10 Things You Need to Do Before Long-term Travel
When I attended the Meet, Plan, Go! National Conference in New York City in September, I heard more than one speaker reveal that they planned their “career break” – long-term trip – for a year or more. “Yikes!,” I thought. At that point I was about five weeks from my tentative departure, and I had done nothing (no, I didn’t even have a flight). Granted my trip was on the shorter side for a “breaker” – only about eight weeks – but logistically, it still seemed like I was trying to move a small army.
I felt a major sense of accomplishment once I got back to Boston and checked off the bigger items – mainly, pulling the trigger on a flight and finding renters for my condo. However, that’s actually when the real planning began. I tracked every “to do” in an Excel document to keep myself relatively organized (and sane) during those few intense weeks leading up to take off.
International Travel Checklist: Long-term Travel
Based on all the planning I did for my long-term international trip, I put together this checklist to help others keep track of all the details that can seem so overwhelming at first. (I’ve returned to this list multiple times now myself!)
1. Cancel memberships and subscriptions
You’ll get plenty of exercise carrying a 40-lb. bag over cobblestones, so you won’t need your gym membership for a while. And, you won’t be able to access Hulu or Netflix abroad, so start freezing or canceling those services. (Also good ways to save some pennies for travel!). Also start cleaning up your email inbox by unsubscribing from listservs and other non-essential alerts, so you can be more efficient with your time online when you’re overseas, especially where wifi is limited.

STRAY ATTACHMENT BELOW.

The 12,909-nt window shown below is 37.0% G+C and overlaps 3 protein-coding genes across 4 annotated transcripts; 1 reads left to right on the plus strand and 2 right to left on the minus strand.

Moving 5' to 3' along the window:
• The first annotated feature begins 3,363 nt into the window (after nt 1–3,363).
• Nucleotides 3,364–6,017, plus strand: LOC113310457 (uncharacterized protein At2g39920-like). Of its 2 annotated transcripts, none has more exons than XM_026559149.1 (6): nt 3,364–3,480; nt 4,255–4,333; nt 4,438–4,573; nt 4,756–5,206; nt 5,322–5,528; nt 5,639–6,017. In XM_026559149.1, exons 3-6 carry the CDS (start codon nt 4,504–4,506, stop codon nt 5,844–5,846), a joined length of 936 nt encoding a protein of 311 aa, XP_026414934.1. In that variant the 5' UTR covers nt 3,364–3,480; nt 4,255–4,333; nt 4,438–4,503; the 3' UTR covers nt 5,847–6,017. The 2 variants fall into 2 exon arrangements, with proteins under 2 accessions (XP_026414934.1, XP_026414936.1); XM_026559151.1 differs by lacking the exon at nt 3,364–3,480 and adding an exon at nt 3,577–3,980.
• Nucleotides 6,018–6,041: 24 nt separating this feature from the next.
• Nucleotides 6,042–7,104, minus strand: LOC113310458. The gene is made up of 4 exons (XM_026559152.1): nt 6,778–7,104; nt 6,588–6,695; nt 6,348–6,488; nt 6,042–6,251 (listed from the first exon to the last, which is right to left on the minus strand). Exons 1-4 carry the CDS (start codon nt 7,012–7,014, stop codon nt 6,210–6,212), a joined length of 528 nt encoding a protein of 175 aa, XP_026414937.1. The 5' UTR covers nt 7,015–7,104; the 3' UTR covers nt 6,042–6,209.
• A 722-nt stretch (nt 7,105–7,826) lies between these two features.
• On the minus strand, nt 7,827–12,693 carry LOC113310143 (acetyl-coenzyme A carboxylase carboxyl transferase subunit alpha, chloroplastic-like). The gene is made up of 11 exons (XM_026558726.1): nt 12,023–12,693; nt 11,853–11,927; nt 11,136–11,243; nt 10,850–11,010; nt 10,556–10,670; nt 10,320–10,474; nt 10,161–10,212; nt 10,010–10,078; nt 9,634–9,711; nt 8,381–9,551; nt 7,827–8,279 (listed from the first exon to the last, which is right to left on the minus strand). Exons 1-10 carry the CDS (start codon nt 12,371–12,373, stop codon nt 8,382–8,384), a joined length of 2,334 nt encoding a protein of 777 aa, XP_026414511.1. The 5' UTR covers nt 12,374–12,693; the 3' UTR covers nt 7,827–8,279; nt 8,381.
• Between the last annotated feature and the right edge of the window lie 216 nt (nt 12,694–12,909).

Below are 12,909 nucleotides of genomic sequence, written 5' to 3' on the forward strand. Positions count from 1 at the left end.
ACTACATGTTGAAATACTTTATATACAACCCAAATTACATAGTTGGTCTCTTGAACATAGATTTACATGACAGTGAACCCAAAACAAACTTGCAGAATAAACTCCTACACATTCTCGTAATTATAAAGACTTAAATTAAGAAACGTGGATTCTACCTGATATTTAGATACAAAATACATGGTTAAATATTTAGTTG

2. Set up autopay for any recurring bills.
You may not have Internet access the day your credit card payment is due, and you’ll have a piece of mind knowing that bills will be paid on time.
3. Get your shots & meds.
You should make an appointment at a local travel clinic at least a month out from your departure (ideally). You’ll need to have a good idea of your itinerary at that point, so they can review the risk level in each region for various diseases, such as malaria. Fortunately I only needed tdap and typhoid vaccines for Southeast Asia, since I was up-to-date on Hepatitis A and B. And I also picked up a prescription for malaria pills and a wonder drug called Cipro for traveler’s diarrhea.
4. Make sure you can get where you want to go.
Be sure you check the visa requirements for your destination(s) as far in advance as possible. Many countries allow Americans to get a visa on-site at the airport or major boarding crossing, but some require you to apply for or even obtain a visa up to 30 days in advance.
5. Determine your technology needs.
Will you need the power of a laptop or will a tablet suffice? I own a rather old and heavy MacBook, so I decided to purchase a refurbished iPad to take with me, which would meet my two main requirements for a device – basic word processing and the ability to download my photos/upload to social media.